inspiration

Mirror Neurons

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I discovered Phil’s Red’s Kingdom blog through Kerfe Roig (Thank you, Kerfe!) – Phil hosts a group art prompt he calls The Kick-About which is fabulous for discovering new artists to love. I was inspired by the Kick-About #4 prompt, which was a short clip from Jean Cocteau’s “Orpheus”

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Throwback Thursday – Proverbs for Today

Proverbsfortoday

I posted this originally in August 2015 and that definitely feels like more than 5 years ago! Continuing on the theme of surreal this week, these surrealist proverbs were published in 1925. Both men survived the horrors of WW1 – Paul Éluard worked at a military hospital for much of the war, where he was assigned to write letters to dead soldier’s families. He wrote up to 150 per day.

The text of my original post is below. I hope everyone is staying safe and healthy!

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Double Original Friday – Dada Resume

Monoprint of layered patterns and the silhouette of a woman, black ink on newsprint

Lab lights
overhead

in sciences
in vivo, present
University into University

writing for-  of-  and-
and have I meant it too

I is day,
am of am
issues the other
kind of variety

shareholders, all

effort, curriculum, height
of the present

Developing quantitative
sciences of my Artwork

in
California.

 


I put my CV and a few job ads into the Dada Poetry Generator (check it out
here if you need some Dada poetry in your life!). With only a little bit of clean up, this was the result. I find it encapsulates my experience of being a scientist on the job market very well. The monoprint is also the result of a little random chance too. I was using this sheet of newsprint, an initially rejected print, to protect the table while I worked with the printing ink. It became a layered work of art in its own right. It seemed to me to be a pair. Poem and monoprint (ink on newsprint) by me. Have a good weekend! (Sneaked this one in under the Friday line, at least on the west coast!)

Monday Meeting Doodles – Heart in my Hand

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The month of May was a bit crazy over here in my life on the outside of Illustrated Poetry! I apologize to everyone who left me such awesome comments on my last post – I may be behind in responding to them, but know that they were read and much appreciated.

I used to feel bad that I doodled in meetings, but I’ve since read at least one article (like this one) that says that doodling is a method of concentration and synthesizing information. So I’m off the hook (a little).  I am often pleasantly surprised what my mind comes up with when it’s supposed to be listening to something else. A very nice scientific presentation on spores resulted in the doodle above!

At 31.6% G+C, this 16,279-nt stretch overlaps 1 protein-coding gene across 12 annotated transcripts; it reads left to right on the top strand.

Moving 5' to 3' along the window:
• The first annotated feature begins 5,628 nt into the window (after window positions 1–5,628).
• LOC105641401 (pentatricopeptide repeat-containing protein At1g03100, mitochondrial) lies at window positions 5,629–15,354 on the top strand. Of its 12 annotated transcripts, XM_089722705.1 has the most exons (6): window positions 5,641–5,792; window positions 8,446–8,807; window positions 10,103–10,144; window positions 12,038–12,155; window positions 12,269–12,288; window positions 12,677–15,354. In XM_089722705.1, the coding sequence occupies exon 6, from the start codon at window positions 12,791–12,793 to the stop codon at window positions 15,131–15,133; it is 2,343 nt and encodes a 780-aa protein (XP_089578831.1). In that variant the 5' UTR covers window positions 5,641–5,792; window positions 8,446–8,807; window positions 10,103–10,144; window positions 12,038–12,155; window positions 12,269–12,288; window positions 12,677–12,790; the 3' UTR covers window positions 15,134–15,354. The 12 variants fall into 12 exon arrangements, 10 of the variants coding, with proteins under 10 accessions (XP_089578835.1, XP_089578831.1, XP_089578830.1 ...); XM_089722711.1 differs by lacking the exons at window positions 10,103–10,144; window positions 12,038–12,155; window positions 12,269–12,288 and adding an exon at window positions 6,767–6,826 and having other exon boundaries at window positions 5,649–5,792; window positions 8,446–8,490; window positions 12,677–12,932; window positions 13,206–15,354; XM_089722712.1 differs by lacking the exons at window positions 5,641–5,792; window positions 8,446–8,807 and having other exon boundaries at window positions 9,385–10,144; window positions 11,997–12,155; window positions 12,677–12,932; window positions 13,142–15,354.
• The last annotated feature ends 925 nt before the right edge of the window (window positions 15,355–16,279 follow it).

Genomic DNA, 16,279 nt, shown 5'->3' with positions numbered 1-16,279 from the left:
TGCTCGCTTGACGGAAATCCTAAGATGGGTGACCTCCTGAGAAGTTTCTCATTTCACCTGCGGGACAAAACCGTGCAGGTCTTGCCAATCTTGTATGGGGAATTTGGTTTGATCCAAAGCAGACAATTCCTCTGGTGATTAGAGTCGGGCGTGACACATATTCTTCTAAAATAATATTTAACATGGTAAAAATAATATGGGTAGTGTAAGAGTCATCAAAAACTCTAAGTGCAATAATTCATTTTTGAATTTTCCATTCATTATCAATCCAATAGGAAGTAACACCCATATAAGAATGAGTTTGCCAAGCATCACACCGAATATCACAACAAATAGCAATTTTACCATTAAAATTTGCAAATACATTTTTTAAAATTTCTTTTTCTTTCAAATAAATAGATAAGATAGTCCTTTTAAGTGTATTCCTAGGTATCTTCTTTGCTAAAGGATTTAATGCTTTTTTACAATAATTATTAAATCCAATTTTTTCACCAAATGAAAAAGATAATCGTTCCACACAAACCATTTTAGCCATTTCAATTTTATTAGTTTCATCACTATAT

I hope everyone is well and I’ve been enjoying catching up with all of your blogs!

Meat and Potatoes, Myself

This was the first Overheard I did – inspired by a snippet of conversation I heard on Waikiki Beach last year. The speaker was just so earnest, it drew my attention away from the ocean views. I wonder if he was actually talking about food, or something else? I did wind up being fairly literal and making the speaker a potato himself. You can see the other Overheard I’ve posted here. Have a great weekend!

Excerpt Tuesday – Mars Being Red – Bell

IMG_4836 (1).jpg…In a red world, imprint
the valentine and blush of romance for the dark…
Marvin Bell (b. 1937)

It’s been a little while since I posted a new illustrated excerpt and it seems good timing to post this one – from Marvin Bell’s amazing short poem Mars Being Red (Mr. Bell is helping me continue a space theme after last week’s announcement of the discovery of the TRAPPIST-1 exoplanets, you see). Marvin Bell is a widely decorated poet, including being the first state Poet Laureate of Iowa, and is very active in the poetry community with more than 20 books of poems in print. You can read all of Mars Being Red here. Monoprint on newsprint by me (it was so so good to be working in this medium again after a long break from it!).

Furthering our theme of exploration and discovery, Little Monster Girl invited me to participate in her Weekly Chat this week – and the theme of the questions is “World Traveler” and is part of Cee’s Share Your World Q&A. Head on over to LMG’s blog, compare our answers (there are some interesting convergences) and sample some of her comics while you are at it! (although, warning: they are not always safe for work)

Ever run out of gas?
No – although I was the passenger once in a car that did run out of gas. The gas gauge was broken and my friend’s system for knowing when to get gas mostly involved her “gut feelings”. We were on the freeway when the engine began to sputter and lurch, and she veered off the next exit. The engine died as we coasted to the top of the off-ramp. There was a gas station right there though and luckily for us, it was downhill.

Which are better: black or green olives?
I love olives, so both. You can’t pick one over the other – a ridiculous notion!

If you were a great explorer, where would you go?
I try to be an explorer in as many ways as I can be today – traveling, meeting people from all over the world who have lived such different and fascinating lives, and expanding our understanding of the natural world as a scientist. Like LMG, I too will be traveling to Southeast Asia in a couple of weeks (perhaps our paths will cross, LMG?), and so the adventure continues!

Favorite 3 Quotes
(it is very hard to choose 3, I’d like to say)

“The important thing is not to stop questioning. Curiosity has its own reason for existence. One cannot help but be in awe when he contemplates the mysteries of eternity, of life, of the marvelous structure of reality. It is enough if one tries merely to comprehend a little of this mystery each day.” – Albert Einstein (1879 – 1955)

“Above all, it is a matter of loving art, not understanding it.” – Fernand Léger (1881 – 1955)